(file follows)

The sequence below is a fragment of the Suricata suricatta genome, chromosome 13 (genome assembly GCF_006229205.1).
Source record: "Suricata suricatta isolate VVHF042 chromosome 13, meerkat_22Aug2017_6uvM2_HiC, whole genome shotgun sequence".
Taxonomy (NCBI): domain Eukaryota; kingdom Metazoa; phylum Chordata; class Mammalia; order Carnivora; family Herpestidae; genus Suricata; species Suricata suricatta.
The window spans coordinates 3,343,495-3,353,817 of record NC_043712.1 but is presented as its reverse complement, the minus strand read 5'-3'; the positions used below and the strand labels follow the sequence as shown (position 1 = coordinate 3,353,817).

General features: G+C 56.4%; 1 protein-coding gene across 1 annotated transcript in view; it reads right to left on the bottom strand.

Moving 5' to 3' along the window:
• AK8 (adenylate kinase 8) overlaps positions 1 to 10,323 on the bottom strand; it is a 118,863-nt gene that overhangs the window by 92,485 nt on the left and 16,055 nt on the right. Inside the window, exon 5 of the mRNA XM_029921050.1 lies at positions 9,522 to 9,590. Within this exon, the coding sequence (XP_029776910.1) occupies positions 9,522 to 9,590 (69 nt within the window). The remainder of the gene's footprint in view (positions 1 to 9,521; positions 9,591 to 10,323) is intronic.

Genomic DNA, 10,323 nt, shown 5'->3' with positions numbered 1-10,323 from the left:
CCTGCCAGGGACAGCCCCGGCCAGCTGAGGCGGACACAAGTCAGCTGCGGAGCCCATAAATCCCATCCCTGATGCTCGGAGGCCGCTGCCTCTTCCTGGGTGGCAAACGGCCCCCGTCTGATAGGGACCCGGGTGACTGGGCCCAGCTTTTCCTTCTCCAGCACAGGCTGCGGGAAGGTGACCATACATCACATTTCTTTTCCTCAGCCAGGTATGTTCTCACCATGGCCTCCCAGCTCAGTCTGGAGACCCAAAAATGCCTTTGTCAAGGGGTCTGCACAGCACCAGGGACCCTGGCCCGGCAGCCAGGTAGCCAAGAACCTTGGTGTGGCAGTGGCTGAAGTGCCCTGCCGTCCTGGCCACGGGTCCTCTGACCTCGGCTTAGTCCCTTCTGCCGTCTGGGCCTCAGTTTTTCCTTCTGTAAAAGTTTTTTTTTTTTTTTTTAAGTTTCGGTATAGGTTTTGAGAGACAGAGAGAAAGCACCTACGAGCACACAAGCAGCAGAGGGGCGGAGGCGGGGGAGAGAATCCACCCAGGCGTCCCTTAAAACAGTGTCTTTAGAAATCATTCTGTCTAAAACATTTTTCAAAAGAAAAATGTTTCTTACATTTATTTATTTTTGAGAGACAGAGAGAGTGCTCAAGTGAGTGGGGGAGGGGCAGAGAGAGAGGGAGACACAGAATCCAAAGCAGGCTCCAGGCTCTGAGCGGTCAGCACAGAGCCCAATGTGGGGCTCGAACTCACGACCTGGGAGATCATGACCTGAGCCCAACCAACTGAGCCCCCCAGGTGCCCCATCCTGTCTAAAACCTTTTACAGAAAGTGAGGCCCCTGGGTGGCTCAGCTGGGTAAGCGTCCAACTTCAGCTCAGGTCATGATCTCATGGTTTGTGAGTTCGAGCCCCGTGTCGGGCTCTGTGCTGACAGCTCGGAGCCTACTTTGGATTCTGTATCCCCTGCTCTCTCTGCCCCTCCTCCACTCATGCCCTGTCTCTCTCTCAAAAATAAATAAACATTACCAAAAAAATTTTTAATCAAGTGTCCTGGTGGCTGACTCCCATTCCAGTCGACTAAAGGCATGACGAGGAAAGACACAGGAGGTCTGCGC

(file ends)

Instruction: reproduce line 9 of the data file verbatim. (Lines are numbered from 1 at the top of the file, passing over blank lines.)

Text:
CCTGCCAGGGACAGCCCCGGCCAGCTGAGGCGGACACAAGTCAGCTGCGGAGCCCATAAATCCCATCCCTGATGCTCGGAGGCCGCTGCCTCTTCCTGGGTGGCAAACGGCCCCCGTCTGATAGGGACCCGGGTGACTGGGCCCAGCTTTTCCTTCTCCAGCACAGGCTGCGGGAAGGTGACCATACATCACATTTCTTTTCCTCAGCCAGGTATGTTCTCACCATGGCCTCCCAGCTCAGTCTGGAGACCCAAAAATGCCTTTGTCAAGGGGTCTGCACAGCACCAGGGACCCTGGCCCGGCAGCCAGGTAGCCAAGAACCTTGGTGTGGCAGTGGCTGAAGTGCCCTGCCGTCCTGGCCACGGGTCCTCTGACCTCGGCTTAGTCCCTTCTGCCGTCTGGGCCTCAGTTTTTCCTTCTGTAAAAGTTTTTTTTTTTTTTTTTAAGTTTCGGTATAGGTTTTGAGAGACAGAGAGAAAGCACCTACGAGCACACAAGCAGCAGAGGGGCGGAGGCGGGGGAGAGAATCCACCCAGGCGTCCCTTAAAACAGTGTCTTTAGAAATCATTCTGTCTAAAACATTTTTCAAAAGAAAAATGTTTCTTACATTTATTTATTTTTGAGAGACAGAGAGAGTGCTCAAGTGAGTGGGGGAGGGGCAGAGAGAGAGGGAGACACAGAATCCAAAGCAGGCTCCAGGCTCTGAGCGGTCAGCACAGAGCCCAATGTGGGGCTCGAACTCACGACCTGGGAGATCATGACCTGAGCCCAACCAACTGAGCCCCCCAGGTGCCCCATCCTGTCTAAAACCTTTTACAGAAAGTGAGGCCCCTGGGTGGCTCAGCTGGGTAAGCGTCCAACTTCAGCTCAGGTCATGATCTCATGGTTTGTGAGTTCGAGCCCCGTGTCGGGCTCTGTGCTGACAGCTCGGAGCCTACTTTGGATTCTGTATCCCCTGCTCTCTCTGCCCCTCCTCCACTCATGCCCTGTCTCTCTCTCAAAAATAAATAAACATTACCAAAAAAATTTTTAATCAAGTGTCCTGGTGGCTGACTCCCATTCCAGTCGACTAAAGGCATGACGAGGAAAGACACAGGAGGTCTGCGC